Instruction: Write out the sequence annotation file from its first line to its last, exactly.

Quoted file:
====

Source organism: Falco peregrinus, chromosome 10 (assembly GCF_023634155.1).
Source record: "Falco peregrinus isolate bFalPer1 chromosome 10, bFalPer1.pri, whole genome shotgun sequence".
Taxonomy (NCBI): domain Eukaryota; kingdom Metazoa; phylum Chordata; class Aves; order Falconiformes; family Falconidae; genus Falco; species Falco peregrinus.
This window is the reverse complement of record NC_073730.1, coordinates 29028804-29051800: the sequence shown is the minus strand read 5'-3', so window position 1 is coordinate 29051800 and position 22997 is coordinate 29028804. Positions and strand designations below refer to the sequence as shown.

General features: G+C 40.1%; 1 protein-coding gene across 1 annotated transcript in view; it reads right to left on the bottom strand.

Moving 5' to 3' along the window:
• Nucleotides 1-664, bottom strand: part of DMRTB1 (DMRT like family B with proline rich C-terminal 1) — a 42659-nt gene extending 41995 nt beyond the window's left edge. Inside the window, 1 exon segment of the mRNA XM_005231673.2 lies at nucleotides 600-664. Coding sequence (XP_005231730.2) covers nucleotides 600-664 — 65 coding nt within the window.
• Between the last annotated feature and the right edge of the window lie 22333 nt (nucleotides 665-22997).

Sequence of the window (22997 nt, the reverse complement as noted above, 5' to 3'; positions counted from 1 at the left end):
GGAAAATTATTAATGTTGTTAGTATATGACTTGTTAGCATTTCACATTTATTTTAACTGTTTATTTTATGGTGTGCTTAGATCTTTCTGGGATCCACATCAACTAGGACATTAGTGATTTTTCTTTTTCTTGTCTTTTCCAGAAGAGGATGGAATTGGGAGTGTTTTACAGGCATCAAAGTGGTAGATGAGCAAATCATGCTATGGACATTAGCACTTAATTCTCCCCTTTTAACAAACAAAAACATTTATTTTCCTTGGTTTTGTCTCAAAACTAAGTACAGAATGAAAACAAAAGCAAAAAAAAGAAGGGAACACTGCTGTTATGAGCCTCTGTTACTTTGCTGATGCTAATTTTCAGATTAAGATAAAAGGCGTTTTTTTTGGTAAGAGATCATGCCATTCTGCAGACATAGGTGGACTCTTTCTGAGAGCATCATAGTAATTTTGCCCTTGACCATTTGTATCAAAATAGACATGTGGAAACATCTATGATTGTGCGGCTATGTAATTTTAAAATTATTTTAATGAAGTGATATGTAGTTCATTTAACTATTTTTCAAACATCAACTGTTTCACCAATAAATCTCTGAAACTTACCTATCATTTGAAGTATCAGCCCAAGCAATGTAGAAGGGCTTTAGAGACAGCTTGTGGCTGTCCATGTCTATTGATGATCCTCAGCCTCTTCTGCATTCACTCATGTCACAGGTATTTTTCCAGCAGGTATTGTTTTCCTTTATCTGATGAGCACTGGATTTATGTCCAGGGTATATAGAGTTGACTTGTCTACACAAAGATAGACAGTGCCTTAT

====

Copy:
Source organism: Falco peregrinus, chromosome 10 (assembly GCF_023634155.1).
Source record: "Falco peregrinus isolate bFalPer1 chromosome 10, bFalPer1.pri, whole genome shotgun sequence".
Taxonomy (NCBI): domain Eukaryota; kingdom Metazoa; phylum Chordata; class Aves; order Falconiformes; family Falconidae; genus Falco; species Falco peregrinus.
This window is the reverse complement of record NC_073730.1, coordinates 29028804-29051800: the sequence shown is the minus strand read 5'-3', so window position 1 is coordinate 29051800 and position 22997 is coordinate 29028804. Positions and strand designations below refer to the sequence as shown.

General features: G+C 40.1%; 1 protein-coding gene across 1 annotated transcript in view; it reads right to left on the bottom strand.

Moving 5' to 3' along the window:
• Nucleotides 1-664, bottom strand: part of DMRTB1 (DMRT like family B with proline rich C-terminal 1) — a 42659-nt gene extending 41995 nt beyond the window's left edge. Inside the window, 1 exon segment of the mRNA XM_005231673.2 lies at nucleotides 600-664. Coding sequence (XP_005231730.2) covers nucleotides 600-664 — 65 coding nt within the window.
• Between the last annotated feature and the right edge of the window lie 22333 nt (nucleotides 665-22997).

Sequence of the window (22997 nt, the reverse complement as noted above, 5' to 3'; positions counted from 1 at the left end):
GGAAAATTATTAATGTTGTTAGTATATGACTTGTTAGCATTTCACATTTATTTTAACTGTTTATTTTATGGTGTGCTTAGATCTTTCTGGGATCCACATCAACTAGGACATTAGTGATTTTTCTTTTTCTTGTCTTTTCCAGAAGAGGATGGAATTGGGAGTGTTTTACAGGCATCAAAGTGGTAGATGAGCAAATCATGCTATGGACATTAGCACTTAATTCTCCCCTTTTAACAAACAAAAACATTTATTTTCCTTGGTTTTGTCTCAAAACTAAGTACAGAATGAAAACAAAAGCAAAAAAAAGAAGGGAACACTGCTGTTATGAGCCTCTGTTACTTTGCTGATGCTAATTTTCAGATTAAGATAAAAGGCGTTTTTTTTGGTAAGAGATCATGCCATTCTGCAGACATAGGTGGACTCTTTCTGAGAGCATCATAGTAATTTTGCCCTTGACCATTTGTATCAAAATAGACATGTGGAAACATCTATGATTGTGCGGCTATGTAATTTTAAAATTATTTTAATGAAGTGATATGTAGTTCATTTAACTATTTTTCAAACATCAACTGTTTCACCAATAAATCTCTGAAACTTACCTATCATTTGAAGTATCAGCCCAAGCAATGTAGAAGGGCTTTAGAGACAGCTTGTGGCTGTCCATGTCTATTGATGATCCTCAGCCTCTTCTGCATTCACTCATGTCACAGGTATTTTTCCAGCAGGTATTGTTTTCCTTTATCTGATGAGCACTGGATTTATGTCCAGGGTATATAGAGTTGACTTGTCTACACAAAGATAGACAGTGCCTTAT